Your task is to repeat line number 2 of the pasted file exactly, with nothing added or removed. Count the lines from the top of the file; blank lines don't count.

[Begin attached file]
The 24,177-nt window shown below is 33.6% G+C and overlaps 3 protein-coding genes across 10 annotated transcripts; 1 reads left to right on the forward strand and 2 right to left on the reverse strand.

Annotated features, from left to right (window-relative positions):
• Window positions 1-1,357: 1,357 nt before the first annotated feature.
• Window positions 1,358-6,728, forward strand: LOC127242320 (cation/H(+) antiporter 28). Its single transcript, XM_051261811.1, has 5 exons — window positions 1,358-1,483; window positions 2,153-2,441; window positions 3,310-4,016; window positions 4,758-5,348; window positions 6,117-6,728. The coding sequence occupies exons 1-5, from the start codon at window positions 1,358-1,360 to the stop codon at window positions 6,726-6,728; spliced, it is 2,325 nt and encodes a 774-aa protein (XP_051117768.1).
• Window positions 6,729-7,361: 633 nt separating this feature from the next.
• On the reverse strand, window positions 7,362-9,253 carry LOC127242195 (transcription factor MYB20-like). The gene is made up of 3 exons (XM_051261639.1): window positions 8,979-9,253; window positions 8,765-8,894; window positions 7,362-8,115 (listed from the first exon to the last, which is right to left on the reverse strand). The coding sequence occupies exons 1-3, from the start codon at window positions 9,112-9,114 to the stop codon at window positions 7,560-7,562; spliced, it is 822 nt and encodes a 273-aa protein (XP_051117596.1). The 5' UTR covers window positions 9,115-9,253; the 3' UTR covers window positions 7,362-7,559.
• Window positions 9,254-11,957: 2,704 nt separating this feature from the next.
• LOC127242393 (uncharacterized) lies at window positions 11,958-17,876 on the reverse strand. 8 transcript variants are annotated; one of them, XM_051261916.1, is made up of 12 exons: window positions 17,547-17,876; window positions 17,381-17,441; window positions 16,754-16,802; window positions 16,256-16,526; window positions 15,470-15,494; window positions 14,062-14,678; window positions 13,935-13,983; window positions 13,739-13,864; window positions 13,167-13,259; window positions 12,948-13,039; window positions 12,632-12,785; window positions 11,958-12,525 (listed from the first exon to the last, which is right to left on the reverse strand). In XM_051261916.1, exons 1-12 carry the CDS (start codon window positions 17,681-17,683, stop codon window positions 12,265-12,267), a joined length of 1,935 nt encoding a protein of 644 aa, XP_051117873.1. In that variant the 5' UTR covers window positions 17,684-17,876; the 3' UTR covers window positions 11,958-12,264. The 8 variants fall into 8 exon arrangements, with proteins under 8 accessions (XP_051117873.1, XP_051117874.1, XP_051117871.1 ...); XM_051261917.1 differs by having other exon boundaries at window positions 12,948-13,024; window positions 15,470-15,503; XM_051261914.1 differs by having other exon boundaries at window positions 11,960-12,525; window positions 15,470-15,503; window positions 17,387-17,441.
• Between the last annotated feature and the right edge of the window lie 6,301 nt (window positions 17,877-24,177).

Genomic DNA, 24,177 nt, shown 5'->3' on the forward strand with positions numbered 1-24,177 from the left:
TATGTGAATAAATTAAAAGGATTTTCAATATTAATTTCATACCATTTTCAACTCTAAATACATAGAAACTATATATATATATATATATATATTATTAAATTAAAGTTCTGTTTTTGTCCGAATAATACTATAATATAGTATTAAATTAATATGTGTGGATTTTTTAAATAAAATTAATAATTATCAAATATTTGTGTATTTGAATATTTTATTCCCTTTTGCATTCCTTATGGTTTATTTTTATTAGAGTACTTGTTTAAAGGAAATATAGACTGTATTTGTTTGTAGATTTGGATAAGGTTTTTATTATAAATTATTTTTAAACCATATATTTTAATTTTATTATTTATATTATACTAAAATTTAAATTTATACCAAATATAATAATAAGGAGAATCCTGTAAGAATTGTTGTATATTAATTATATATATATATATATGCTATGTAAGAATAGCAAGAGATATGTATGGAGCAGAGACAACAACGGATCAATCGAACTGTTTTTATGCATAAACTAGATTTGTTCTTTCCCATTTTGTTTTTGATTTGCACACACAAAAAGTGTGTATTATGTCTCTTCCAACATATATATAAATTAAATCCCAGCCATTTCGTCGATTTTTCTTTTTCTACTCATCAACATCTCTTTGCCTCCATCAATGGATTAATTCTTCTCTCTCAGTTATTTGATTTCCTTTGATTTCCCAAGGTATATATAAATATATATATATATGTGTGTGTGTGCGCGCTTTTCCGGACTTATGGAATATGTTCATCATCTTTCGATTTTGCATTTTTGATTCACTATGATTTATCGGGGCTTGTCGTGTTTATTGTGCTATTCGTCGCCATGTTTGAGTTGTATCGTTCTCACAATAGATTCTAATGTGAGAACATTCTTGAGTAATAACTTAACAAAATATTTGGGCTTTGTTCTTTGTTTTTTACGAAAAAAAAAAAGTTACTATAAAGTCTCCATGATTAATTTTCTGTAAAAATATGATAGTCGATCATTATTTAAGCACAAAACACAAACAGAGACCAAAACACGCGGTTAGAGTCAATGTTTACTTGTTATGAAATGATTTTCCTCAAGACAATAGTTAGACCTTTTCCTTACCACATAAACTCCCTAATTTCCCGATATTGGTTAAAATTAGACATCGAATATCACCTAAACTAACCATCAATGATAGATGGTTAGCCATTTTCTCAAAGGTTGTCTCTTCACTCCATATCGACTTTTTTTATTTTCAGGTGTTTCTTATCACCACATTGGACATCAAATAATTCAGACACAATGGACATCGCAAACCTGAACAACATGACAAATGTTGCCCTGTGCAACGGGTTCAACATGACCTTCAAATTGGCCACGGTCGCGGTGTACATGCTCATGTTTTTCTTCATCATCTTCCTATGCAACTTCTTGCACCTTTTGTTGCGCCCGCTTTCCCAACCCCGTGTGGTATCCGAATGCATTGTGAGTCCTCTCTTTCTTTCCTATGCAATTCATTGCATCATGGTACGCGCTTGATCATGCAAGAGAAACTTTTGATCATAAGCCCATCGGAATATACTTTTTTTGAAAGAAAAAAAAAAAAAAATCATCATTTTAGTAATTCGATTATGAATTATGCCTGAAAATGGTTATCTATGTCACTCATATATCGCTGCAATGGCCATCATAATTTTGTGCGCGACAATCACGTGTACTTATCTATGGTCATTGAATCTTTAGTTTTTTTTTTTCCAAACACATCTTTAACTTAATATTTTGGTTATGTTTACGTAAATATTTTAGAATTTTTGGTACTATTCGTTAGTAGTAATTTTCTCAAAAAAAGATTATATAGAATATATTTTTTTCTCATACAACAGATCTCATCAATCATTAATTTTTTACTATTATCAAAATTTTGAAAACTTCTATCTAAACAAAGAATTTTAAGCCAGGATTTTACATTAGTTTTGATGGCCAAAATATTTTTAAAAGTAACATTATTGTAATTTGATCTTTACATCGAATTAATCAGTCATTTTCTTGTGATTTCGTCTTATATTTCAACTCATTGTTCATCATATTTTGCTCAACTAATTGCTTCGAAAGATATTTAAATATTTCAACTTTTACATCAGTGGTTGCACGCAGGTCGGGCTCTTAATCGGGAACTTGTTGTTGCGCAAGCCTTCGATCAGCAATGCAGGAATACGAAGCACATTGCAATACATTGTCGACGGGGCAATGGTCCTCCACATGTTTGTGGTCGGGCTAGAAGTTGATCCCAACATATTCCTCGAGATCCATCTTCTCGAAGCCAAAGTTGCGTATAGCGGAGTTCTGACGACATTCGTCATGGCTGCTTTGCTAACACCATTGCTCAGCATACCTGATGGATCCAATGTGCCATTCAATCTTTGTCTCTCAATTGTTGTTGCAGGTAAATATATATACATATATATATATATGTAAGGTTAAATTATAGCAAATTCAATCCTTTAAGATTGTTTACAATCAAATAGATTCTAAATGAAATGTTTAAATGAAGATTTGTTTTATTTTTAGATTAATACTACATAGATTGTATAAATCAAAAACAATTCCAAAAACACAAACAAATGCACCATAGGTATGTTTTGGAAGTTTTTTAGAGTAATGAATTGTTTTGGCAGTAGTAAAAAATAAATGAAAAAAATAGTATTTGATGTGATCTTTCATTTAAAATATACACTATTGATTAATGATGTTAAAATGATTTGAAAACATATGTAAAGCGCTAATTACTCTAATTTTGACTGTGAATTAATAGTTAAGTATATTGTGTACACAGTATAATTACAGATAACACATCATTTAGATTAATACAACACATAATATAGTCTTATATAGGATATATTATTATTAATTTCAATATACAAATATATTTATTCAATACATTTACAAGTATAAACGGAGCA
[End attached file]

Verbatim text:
Annotated features, from left to right (window-relative positions):